Accessibility of Media Elements in HTML 5 Gathering

1 November 2009
Palo Alto, California

The Hypertext CG plan to hold an informal gathering or two on the subject of Accessibility of Media Elements in HTML 5. The media elements are audio and video, and their supporting elements such as source.


The current specification of Timed Media elements HTML5 takes a fairly hard-nosed approach to what is presented as timed media: it is inside the timed media files that are selected from the sources. There is currently no provision for linking or synchronizing other material, and there is no discussion of how to manage the media so it's accessible. This needs addressing.

We would like to understand the 'landscape' and put in place good architectural support in general, as well as making sure that specific solutions exist to the more pressing problems. We anticipate working, in public, to develop proposals for any changes to specifications that might be suggested by the work, and also to develop a cohesive 'best practices' document that shows how those provisions can be used, by authors, by user agents (browsers), and users, to address the issues we identify.

We are aware that good accessibility rests on four legs (at least):

  1. Proper provision in the specifications and documentation of those provisions and how to use them;
  2. Willingness and ability to use those provisions effectively on the part of authors;
  3. Provision of the right preferences, tools, and user interfaces in user agents to enable access to the provisions, perhaps automatically; and
  4. The ability of those who need the provisions to find, enable or access them, and understand what they get.

It's easy to fail on one of these, and good accessibility is not then achieved.

Accessibility provisions for Timed Media might themselves be timed (e.g. captions) or un-timed (e.g. a readable screen-play or transcript). We wish to consider both categories.


The questions we would like to address include, but are not limited to the following:


We think that at least the following communities and groups might be affected:

Requirements for Participation

If you feel prepared to attend, present, and work cooperatively on the problem outlined in the Scope section, please respond to the questionnaire as soon as possible. There is no registration fee, but registration is required. W3C membership is not required in order to participate in the gathering.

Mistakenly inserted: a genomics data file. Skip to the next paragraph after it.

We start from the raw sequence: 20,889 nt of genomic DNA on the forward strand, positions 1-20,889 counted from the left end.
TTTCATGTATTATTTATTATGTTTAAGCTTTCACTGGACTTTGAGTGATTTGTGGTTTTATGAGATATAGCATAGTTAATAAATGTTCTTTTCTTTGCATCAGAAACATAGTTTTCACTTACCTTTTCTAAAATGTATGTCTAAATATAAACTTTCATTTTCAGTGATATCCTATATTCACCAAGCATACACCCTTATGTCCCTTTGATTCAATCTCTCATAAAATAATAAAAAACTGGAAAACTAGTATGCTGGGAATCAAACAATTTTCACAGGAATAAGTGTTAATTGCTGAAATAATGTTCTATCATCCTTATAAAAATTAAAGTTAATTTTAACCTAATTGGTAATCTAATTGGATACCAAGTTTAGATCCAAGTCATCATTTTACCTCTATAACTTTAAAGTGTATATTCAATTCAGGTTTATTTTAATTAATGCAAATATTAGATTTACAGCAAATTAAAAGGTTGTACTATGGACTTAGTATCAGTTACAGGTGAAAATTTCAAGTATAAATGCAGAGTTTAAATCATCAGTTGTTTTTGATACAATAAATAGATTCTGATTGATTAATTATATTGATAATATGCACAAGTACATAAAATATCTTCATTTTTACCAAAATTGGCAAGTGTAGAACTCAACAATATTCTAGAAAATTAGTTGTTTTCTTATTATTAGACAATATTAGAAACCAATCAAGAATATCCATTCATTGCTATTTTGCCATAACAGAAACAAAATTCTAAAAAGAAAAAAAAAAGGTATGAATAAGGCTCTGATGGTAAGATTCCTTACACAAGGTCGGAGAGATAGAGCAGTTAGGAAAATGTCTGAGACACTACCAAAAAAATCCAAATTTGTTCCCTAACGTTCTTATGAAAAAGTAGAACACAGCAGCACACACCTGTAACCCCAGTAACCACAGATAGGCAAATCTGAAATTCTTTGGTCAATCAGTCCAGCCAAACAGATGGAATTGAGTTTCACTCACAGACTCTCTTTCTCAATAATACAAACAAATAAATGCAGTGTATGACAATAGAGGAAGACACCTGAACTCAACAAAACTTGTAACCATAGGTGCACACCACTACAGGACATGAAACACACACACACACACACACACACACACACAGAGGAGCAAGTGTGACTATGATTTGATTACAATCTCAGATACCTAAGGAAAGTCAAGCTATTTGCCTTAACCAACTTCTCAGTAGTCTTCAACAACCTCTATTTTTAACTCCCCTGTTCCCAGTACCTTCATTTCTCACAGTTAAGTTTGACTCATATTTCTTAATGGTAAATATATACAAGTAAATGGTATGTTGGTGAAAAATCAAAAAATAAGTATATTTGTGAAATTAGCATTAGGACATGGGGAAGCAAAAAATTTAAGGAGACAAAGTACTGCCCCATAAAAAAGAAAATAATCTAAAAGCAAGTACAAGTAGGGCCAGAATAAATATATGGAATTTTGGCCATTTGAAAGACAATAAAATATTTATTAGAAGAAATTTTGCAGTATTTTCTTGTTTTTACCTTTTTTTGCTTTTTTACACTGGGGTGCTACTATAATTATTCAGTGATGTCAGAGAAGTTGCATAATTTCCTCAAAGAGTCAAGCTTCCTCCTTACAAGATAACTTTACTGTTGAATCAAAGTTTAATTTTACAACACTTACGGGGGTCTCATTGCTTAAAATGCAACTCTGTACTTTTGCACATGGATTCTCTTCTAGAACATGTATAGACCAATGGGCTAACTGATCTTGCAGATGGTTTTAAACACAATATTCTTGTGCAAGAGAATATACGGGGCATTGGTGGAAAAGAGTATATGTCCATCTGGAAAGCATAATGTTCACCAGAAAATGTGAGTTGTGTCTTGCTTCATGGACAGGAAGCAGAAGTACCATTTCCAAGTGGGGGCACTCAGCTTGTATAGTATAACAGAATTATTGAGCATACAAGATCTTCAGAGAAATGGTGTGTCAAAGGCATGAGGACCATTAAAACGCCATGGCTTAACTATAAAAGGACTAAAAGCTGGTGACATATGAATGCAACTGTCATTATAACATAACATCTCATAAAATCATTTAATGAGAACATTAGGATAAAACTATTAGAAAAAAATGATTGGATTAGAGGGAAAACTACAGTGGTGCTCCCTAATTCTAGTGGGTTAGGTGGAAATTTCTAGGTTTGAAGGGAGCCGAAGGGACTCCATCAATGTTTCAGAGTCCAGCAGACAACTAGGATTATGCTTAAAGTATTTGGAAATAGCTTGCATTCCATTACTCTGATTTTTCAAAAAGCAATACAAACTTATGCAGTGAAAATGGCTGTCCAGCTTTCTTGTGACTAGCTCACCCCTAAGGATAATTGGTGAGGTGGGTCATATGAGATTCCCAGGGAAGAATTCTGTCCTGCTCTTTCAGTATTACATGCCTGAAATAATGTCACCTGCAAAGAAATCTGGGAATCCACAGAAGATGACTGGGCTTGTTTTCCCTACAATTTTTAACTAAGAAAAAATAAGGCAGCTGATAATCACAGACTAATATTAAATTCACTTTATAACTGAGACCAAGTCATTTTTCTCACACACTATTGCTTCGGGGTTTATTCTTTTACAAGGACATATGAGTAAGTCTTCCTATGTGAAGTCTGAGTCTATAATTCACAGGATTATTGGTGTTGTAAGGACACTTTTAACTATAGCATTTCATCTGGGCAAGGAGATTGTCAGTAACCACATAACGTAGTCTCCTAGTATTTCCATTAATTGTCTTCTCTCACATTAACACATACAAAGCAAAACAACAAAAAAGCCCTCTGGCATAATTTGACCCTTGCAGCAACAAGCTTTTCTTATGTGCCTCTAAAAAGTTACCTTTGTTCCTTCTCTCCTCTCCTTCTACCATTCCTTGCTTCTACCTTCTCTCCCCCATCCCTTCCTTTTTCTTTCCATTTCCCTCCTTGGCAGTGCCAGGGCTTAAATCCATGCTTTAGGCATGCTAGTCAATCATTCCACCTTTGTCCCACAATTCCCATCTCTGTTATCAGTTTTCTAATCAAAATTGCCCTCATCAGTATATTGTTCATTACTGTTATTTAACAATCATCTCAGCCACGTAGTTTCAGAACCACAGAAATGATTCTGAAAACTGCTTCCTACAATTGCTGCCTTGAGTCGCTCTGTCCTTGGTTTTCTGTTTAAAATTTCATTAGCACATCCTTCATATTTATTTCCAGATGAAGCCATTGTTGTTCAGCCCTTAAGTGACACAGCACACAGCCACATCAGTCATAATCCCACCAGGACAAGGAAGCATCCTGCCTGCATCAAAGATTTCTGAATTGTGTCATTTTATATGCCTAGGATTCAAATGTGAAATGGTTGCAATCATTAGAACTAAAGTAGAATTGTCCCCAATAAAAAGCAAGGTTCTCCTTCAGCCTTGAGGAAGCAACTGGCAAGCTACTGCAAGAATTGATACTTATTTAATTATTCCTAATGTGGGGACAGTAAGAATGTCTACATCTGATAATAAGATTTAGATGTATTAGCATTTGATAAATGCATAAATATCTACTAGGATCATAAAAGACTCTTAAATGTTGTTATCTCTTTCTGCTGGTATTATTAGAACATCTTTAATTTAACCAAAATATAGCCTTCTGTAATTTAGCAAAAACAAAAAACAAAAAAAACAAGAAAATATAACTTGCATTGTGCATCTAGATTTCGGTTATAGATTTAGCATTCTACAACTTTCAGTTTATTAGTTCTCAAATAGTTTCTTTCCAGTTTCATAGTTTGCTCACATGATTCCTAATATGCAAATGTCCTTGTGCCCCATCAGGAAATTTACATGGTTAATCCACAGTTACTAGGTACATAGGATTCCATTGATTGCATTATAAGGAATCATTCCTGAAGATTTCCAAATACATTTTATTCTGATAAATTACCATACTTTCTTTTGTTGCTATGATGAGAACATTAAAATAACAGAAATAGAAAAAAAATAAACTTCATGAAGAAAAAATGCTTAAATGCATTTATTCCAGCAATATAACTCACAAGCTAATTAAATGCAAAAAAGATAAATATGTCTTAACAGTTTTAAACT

To attend the gathering, you must come prepared to present on one of the questions in this document, or a suitable other question, drawing from your experience or expertise to help inform the discussion and make progress on proposing solutions.

We expect the gathering to spend perhaps two-thirds of the time on these presentations, with short Q&A for each. Then we may have a panel session or two, or moderated discussion, to address focused questions. As stated in the introduction, we are looking for a framework and solutions with good 'longevity', simplicity, and efficacy, that will be embraced by the standards community, content authors, user agent developers, and end users. This is ambitious but achievable, we believe, and opportunities such as this to 'get it right from the start' come up all too rarely.

Gathering Organization


David Singer
Apple, Inc.
John Foliot
Stanford University

This gathering is done under the auspices of the HyperText Coordination Group.

Team Contact

Philippe Le H├ęgaret, W3C


This informal gathering will last one day, and the first one will be held in the Bay Area on November 1st at Stanford University. The meeting place is 20 minutes away from the TPAC 2009 hotel (see directions).

Meeting Location

Stanford University
Tresidder Union building, 2nd floor
459 Lagunita Dr,
Palo Alto, CA

There are numerous way-finding signs on campus for both Tressider Union, and the Faculty Club, which is next door. Free weekend parking is available in the lot across from Tressider Union.

John Foliot, Dave Singer, and the HyperText CG